“England and America are two countries separated by a common language."
- George Bernard Shaw
“As many of you know, I first came to Australia as a child. But despite my visits, I have to admit I never did learn to talk ‘Strine.’ "
- US President Barack Obama,
after dinner remarks Australian Parliament, 16 November 2011
In 1964 English author Monica Dickens (1915 – 1992), the great-granddaughter of Charles Dickens, was visiting Australia to promote her literary works. The Sydney Morning Herald of 30 November 1964 reported that during a book signing session in Sydney, a woman presented her with one of her books and said “Emma Chisit”. Dickens dutifully wrote “To Emma Chisit” on the inside cover, signed her name. and handed it back. “No, no,” said the woman, “Emma chisit?” Eventually it dawned that the woman had asked, in an Australian accent, “How much is it?”
Thus was born “Strine”, a term coined in 1964 for the broad Australian accent, the word being the phonetic designation of “Australian”. After the Dickens incident, the SMH had regular columns, contributions and letters on Strine examples. It also inspired Oz writer Alistair Ardoch Morrison to write a number of books under the pseudonym Afferbeck Lauder (“alphabetical order”) , the first being “Let Stalk Strine”, in which he comically set out spoken broad Australian English using phonetic description. Some examples:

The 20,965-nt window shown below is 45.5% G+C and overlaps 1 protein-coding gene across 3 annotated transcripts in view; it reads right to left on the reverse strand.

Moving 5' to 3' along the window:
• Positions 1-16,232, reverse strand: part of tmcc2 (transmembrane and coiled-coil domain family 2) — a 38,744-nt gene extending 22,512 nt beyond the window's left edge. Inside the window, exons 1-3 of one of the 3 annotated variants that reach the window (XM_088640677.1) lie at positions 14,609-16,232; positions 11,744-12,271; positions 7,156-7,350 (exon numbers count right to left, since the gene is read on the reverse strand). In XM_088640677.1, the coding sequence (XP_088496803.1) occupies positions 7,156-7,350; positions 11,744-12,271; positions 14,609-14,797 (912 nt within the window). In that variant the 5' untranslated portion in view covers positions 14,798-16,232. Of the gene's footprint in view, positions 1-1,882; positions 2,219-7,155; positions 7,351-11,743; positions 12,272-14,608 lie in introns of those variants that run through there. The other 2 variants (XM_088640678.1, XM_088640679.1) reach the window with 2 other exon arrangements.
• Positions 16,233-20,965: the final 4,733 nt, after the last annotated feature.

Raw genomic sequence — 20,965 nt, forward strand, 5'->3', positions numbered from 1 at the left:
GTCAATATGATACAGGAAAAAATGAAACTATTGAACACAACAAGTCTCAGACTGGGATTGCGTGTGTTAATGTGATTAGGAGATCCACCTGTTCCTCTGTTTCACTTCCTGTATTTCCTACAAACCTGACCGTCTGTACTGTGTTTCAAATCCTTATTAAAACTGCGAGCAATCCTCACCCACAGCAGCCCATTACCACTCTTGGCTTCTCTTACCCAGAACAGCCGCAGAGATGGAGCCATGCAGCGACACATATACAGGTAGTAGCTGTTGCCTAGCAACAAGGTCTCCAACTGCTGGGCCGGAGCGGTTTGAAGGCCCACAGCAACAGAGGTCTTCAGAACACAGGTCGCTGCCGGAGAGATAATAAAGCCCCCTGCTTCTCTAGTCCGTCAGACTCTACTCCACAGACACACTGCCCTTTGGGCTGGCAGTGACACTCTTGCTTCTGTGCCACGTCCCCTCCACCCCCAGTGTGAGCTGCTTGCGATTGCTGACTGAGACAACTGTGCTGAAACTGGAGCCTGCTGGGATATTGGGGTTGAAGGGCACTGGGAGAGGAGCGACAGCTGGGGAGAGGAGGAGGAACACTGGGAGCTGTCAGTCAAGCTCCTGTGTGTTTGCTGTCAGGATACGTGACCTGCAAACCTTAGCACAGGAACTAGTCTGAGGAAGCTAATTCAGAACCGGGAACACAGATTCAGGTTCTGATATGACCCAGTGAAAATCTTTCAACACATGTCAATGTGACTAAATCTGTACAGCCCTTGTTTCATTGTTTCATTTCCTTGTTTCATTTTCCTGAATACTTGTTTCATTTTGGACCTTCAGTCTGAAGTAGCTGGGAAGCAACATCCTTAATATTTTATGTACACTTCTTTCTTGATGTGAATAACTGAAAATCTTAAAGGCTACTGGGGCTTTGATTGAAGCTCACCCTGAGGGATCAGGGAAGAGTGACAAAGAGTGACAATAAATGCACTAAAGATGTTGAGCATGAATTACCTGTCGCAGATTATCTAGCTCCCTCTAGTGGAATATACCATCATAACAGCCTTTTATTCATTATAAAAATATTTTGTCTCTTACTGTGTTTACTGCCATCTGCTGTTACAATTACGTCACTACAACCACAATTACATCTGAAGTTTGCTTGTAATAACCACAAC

The vessel through which courses the life-blood of Strine public opinion.
“Aorta build another arber bridge.”
“Aorta have more buses. An aorta makem smaller so they don't take up half the road. An aorta put more seats innem so you doan tefter stann all the time. An aorta have more room innem - you carn ardly move innem air so crairded. Aorta do something about it.”
A childs' appeal to its mother for help.
“Arm arm, makim stop.”
A mechanical device for cooling and purifying the air of a room.
I mention the above partly becuase of the Pres's comments not long ago and partly because I recently came across the equivalent to Strine for translation from Southern United States to English:
BARD - verb. Past tense of the infinitive "to borrow."
Usage: "My brother bard my pickup truck."
JAWJUH - noun. A highly flammable state just north of Florida.
Usage: "My brother from Jawjah bard my pickup truck."
MUNTS - noun. A calendar division.
Usage: "My brother from Jawjuh bard my pickup truck, and I aint herd from him
IGNERT - adjective. Not smart.
Usage: "Them N-C-TWO-A boys sure are ignert!"
RANCH - noun. A tool.
Usage: "I think I left my ranch in the back of that pickup truck my brother from Jawjuh bard a few munts ago."
ALL - noun. A petroleum-based lubricant.
Usage: "I sure hope my brother from Jawjuh puts all in my pickup truck."
FAR - noun. A conflagration.
Usage: "If my brother from Jawjuh doesn't change the all in my pickup truck, that things gonna catch far."
TARRED - adjective. Exhausted.
Usage: "I just flew in from Hot-lanta, and boy my arms are tarred."
RATS - noun. Entitled power or privilege.
Usage: "We Southerners are willing to fight for out rats."
FARN - adjective. Not local.
Usage: "I cudnt unnerstand a wurd he sed ... must be from some farn country."
EAR - noun. A colorless, odorless gas (unless you are in LA).
Usage: "He can't breathe ... give 'em some ear!"
GUMMIT - Noun. An often-closed bureaucratic institution.
Usage: "Great ... ANOTHER gummit shutdown!"